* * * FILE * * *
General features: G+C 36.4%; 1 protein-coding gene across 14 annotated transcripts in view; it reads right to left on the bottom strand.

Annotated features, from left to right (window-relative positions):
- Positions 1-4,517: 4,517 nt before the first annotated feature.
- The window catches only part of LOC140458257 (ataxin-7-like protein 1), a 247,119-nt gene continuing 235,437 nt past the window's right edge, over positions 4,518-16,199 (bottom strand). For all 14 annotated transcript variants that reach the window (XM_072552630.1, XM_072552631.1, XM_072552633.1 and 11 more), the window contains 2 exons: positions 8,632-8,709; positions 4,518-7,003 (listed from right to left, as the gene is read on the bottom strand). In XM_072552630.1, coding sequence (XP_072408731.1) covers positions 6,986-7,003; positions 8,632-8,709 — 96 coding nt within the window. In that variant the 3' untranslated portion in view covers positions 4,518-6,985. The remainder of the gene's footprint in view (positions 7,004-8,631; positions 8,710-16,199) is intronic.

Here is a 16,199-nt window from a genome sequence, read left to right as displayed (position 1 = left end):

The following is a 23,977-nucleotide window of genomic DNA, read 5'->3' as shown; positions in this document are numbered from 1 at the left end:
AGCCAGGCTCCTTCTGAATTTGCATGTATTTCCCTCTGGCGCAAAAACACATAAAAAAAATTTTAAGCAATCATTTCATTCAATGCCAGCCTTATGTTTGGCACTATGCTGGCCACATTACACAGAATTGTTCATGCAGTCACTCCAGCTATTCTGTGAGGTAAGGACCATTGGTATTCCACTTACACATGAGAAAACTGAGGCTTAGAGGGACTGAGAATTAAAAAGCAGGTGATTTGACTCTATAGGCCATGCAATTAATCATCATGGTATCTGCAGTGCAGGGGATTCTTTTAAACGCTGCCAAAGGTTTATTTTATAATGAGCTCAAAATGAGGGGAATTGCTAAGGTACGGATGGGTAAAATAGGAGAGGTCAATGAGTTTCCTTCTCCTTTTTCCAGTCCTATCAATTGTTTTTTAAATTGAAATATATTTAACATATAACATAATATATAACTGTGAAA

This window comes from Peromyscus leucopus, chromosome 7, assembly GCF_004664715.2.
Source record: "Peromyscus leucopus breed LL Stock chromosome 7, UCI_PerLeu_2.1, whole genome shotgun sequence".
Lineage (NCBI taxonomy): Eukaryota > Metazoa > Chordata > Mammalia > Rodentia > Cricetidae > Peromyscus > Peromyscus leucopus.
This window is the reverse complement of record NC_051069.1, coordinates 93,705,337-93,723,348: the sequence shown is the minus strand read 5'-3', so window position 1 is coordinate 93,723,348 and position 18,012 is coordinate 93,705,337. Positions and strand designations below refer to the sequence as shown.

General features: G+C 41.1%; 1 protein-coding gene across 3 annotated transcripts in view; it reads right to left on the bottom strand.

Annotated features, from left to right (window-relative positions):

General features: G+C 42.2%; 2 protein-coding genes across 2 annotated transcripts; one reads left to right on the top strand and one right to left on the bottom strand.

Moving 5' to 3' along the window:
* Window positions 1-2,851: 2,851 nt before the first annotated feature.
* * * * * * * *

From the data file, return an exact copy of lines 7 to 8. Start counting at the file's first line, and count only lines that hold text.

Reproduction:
AGCCAGGCTCCTTCTGAATTTGCATGTATTTCCCTCTGGCGCAAAAACACATAAAAAAAATTTTAAGCAATCATTTCATTCAATGCCAGCCTTATGTTTGGCACTATGCTGGCCACATTACACAGAATTGTTCATGCAGTCACTCCAGCTATTCTGTGAGGTAAGGACCATTGGTATTCCACTTACACATGAGAAAACTGAGGCTTAGAGGGACTGAGAATTAAAAAGCAGGTGATTTGACTCTATAGGCCATGCAATTAATCATCATGGTATCTGCAGTGCAGGGGATTCTTTTAAACGCTGCCAAAGGTTTATTTTATAATGAGCTCAAAATGAGGGGAATTGCTAAGGTACGGATGGGTAAAATAGGAGAGGTCAATGAGTTTCCTTCTCCTTTTTCCAGTCCTATCAATTGTTTTTTAAATTGAAATATATTTAACATATAACATAATATATAACTGTGAAA

This window comes from Peromyscus leucopus, chromosome 7, assembly GCF_004664715.2.